Protecting children is everyone’s business

Published 8:37 pm Saturday, June 4, 2016

This column originally published in 2013.

I’ve written before about my experiences with child abuse as a Children’s Protective Services caseworker, so I’ll spare you the details of what child abuse looks like up close.

But I do want to correct the prevalent misconception that only the poor and uneducated abuse or neglect their children.

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While most of the child abuse cases I dealt with had similar themes — single mothers, poverty, drugs, etc. — some didn’t fit the mold at all.

We responded to reports of abuse and neglect in middle class neighborhoods with college-educated parents. I’ve seen foster parents abuse and neglect the very children they are tasked with protecting.

Child abuse can happen anywhere, so don’t think the people you associate with are exempt. It’s a problem that infects communities everywhere. Hundreds of thousands of children are abused or neglected each year in this country.

But child abuse and neglect is a problem that can be solved. Experts have detailed measures that parents can take to ensure they aren’t harming their children. And there are things the community can do if child abuse or neglect is suspected.

Parenting classes, adequately treating mental health issues and other education measures can reduce instances of child abuse and neglect. But for most of us, preventing child abuse comes down to something fairly simple: loving your children selflessly.

The parents I dealt with as a caseworker would tell me over and over how much they loved their children — even though they had neglected to feed them, or worse had physically injured them.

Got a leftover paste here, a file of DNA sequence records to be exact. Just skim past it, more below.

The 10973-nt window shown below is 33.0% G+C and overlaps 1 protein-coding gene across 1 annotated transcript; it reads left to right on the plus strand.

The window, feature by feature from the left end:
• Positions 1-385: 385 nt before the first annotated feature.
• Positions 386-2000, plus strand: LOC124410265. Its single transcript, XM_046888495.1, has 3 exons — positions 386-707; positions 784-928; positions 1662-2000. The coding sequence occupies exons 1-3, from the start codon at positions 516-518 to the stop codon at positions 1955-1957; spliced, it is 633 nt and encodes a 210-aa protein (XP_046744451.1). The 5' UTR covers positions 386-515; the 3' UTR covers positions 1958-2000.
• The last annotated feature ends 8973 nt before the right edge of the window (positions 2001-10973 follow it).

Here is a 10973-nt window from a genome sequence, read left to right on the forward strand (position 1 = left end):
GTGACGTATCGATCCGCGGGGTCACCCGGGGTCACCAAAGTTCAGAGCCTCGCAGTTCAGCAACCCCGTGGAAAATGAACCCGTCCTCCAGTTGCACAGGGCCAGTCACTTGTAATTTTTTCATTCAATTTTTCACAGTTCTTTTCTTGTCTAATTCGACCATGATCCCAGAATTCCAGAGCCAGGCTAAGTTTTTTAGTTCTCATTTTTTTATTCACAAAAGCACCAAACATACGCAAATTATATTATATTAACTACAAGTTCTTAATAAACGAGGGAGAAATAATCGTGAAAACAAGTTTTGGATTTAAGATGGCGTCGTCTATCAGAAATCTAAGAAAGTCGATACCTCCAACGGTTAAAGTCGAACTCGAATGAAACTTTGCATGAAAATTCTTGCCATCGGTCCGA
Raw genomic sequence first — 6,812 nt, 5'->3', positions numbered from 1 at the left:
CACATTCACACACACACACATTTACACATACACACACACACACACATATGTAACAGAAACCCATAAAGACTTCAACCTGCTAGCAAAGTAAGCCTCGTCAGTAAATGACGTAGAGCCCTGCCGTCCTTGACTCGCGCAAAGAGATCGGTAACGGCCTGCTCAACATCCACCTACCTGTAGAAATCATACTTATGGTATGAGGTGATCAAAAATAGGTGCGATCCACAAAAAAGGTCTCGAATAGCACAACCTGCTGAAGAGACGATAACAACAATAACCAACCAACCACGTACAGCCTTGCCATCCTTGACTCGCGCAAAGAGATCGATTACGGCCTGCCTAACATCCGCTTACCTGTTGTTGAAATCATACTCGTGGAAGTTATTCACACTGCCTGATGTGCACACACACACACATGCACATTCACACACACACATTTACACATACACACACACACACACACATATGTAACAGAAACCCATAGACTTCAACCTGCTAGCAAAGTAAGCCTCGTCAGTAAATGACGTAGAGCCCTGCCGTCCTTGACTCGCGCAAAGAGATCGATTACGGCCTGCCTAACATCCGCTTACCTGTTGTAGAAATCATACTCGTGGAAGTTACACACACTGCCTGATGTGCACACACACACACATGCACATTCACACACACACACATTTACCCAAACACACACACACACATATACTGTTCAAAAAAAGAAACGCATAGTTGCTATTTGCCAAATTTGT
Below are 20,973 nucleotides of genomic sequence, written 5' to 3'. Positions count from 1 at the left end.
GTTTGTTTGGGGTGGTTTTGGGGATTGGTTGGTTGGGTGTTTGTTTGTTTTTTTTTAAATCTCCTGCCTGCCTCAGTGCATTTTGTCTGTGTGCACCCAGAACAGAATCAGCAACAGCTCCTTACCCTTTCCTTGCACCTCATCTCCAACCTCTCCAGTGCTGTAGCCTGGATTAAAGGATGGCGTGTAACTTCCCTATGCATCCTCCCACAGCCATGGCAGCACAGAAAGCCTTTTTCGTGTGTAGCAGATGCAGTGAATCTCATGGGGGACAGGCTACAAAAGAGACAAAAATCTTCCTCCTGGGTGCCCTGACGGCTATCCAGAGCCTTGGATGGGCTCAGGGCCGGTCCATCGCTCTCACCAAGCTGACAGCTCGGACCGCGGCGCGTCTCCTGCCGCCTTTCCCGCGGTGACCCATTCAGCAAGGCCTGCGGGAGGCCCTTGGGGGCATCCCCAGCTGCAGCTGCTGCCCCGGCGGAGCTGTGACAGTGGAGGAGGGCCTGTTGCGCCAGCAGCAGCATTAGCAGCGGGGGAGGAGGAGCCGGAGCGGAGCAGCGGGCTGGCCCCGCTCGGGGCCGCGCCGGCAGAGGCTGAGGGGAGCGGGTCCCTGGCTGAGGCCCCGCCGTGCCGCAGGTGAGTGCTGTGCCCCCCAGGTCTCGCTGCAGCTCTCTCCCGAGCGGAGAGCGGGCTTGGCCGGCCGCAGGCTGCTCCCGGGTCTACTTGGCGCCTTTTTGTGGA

Part of me didn’t doubt that they loved them. But love isn’t always enough. It takes a commitment to unselfishness to truly protect children. That means making sure their needs are met before your own. It means keeping a job, no matter how menial, so you can put food on the table. It means putting their well-being above your own anger.

Those lessons don’t come easy for parents who have had caseworkers rip children from their arms. But occasionally a parent would own up to their problems, work to correct them, and get custody of their children again. Those parents were the exception, not the norm.

Most parents simply gave up when faced with the daunting task of completing parenting classes, showing up for drug screenings, keeping a job, etc. They were overwhelmed to be sure.

But that was the point. Parenting is overwhelming. Parenting takes commitment. Parenting requires unselfishness. It’s that simple.

Simple isn��t always easy though. If you know of a parent who is struggling to adequately care for his/her child, reach out to that family.  If you know a child is being abused or neglected, report it.

Don’t hide behind the “it’s none of my business” excuse. Protecting children is your business. It’s everyone’s business.

Luke Horton is the publisher of The Daily Leader.